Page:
Figure 4: PMERP simulation results in cases (1–16).

In cases (1–8), it can be seen that when the value of communication data is set as one, a Newman initial phase will greatly reduce the PMERP of RadCom waveform. However, when the communication data is random, the performance of Newman initial phase will decline. The reason is that the complex weight sequences arranged according to certain rules cannot eliminate the uncertain nature of communication data. Cases (9–12) show that when the communication data is encoded by Gray code, the rectangle window with zero initial phase has the lowest PMERP, while when the Hanning window with or without Newman initial phase is adopted, the PMERP will increase. That is because the integrality of Gray code is destroyed by Hanning window or Newman phase. For a RadCom waveform, both of and seemingly can be adjusted to reduce the PMERP, but in fact the communication data and complex weight interfered with each other. Therefore to achieve a lower PMERP, setting the complex weight as a constant and using Gray code to encode the communication data will be a reasonable choice. Cases (13–16) demonstrate that the circular shift has no effect on the PMERP of RadCom waveform. However, the circular shift plays an important role in the SLL suppression of RadCom waveform. This means that we can improve the PSLR of RadCom waveform and simultaneously keep a lower PMERP by the suitable choice of .

5.2. Radar Performance of RadCom Waveform

We compare the radar performances of RadCom waveform in three different situations, where are designed as direct spread spectrum sequence [15], chaos-based phase code sequence [17], and cyclic shift sequence, respectively. In view of the various requirements of different radar detection tasks, the bandwidth of RadCom waveform varying from 16 MHz to 200 MHz is generated by method 1 or method 2. In the simulation experiments, the direct spread spectrum sequence is generated by -sequence and chaos-based sequence is generated by logistic map with initial . The optimal circular shift sequence is achieved by genetic algorithm where the number of individuals in the population is set as 20 and the max number of genetic iterations is 50. To verify the effectiveness of genetic algorithm, the SLLs of RadCom waveform with different bandwidths and iteration numbers are shown in Figure 5.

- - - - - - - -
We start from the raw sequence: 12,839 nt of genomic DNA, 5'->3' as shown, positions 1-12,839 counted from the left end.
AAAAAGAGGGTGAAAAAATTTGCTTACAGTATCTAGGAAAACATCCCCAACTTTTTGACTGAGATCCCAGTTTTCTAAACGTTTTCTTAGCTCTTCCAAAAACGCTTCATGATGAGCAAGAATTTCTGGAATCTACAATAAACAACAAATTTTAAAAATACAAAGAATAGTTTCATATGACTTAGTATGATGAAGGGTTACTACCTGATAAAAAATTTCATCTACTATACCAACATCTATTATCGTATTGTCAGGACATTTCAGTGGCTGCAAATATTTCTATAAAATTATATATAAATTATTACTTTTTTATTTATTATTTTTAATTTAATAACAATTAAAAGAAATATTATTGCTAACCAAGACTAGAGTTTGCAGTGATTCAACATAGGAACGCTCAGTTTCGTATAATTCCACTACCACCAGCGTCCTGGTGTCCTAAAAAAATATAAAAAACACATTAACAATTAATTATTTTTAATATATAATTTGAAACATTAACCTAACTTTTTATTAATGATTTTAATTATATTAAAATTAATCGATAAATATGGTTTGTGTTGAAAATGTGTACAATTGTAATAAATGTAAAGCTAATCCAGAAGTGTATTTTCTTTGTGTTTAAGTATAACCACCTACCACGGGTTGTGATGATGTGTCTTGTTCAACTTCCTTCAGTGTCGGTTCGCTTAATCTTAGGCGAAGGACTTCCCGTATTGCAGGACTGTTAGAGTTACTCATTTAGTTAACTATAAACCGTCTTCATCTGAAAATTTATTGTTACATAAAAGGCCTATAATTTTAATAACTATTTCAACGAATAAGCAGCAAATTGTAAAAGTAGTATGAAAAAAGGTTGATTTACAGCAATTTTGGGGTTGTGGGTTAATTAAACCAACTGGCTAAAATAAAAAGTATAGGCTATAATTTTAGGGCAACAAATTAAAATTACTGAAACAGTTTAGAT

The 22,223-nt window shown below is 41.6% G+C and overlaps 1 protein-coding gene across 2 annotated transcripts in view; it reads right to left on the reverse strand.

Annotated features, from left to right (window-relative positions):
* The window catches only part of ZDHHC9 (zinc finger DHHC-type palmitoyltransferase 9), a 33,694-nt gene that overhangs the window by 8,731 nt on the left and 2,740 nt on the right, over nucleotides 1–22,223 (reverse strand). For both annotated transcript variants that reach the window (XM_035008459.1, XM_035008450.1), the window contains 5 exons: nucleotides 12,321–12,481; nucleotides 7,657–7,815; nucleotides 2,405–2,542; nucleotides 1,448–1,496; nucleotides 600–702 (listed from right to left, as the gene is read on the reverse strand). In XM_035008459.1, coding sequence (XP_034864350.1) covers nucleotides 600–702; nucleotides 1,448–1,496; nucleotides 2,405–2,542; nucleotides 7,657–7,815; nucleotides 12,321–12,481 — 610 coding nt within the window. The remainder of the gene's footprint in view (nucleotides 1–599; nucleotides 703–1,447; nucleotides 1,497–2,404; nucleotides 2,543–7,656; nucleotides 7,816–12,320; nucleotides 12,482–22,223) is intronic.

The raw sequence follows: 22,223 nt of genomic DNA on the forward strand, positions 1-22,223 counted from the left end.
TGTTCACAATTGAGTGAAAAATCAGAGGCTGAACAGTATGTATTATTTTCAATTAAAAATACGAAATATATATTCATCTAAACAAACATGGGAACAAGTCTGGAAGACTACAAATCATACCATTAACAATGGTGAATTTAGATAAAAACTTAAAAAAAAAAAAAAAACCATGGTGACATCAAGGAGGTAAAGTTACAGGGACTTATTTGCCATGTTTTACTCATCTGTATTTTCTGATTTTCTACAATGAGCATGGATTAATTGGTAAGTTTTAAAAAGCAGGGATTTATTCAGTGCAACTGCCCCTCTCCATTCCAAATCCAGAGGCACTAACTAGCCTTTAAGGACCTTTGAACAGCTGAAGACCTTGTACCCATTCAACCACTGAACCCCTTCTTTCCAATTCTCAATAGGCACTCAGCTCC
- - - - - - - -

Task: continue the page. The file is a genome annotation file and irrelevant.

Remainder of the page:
Figure 5: PSLR of RadCom waveform versus the genetic iterations.

From Figure 5, it can be seen that the PSLR of RadCom waveform is improved with the increasing of genetic iterations, which demonstrates the effectiveness of GA method. In addition, it is not difficult to find that the SLL suppression achieves a better result with the bandwidth increasing. A more detailed result about this issue is shown in Figure 6.

Figure 6: SLL of RadCom waveform with different phase sequences design. (a) Expanding the bandwidth of RadCom waveform by method 1; (b) expanding the bandwidth of RadCom waveform by method 2.